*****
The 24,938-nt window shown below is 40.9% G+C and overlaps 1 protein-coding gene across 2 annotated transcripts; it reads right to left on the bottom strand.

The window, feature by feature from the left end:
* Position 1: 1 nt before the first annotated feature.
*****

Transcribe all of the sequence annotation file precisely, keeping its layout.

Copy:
The 24,938-nt window shown below is 40.9% G+C and overlaps 1 protein-coding gene across 2 annotated transcripts; it reads right to left on the bottom strand.

The window, feature by feature from the left end:
* Position 1: 1 nt before the first annotated feature.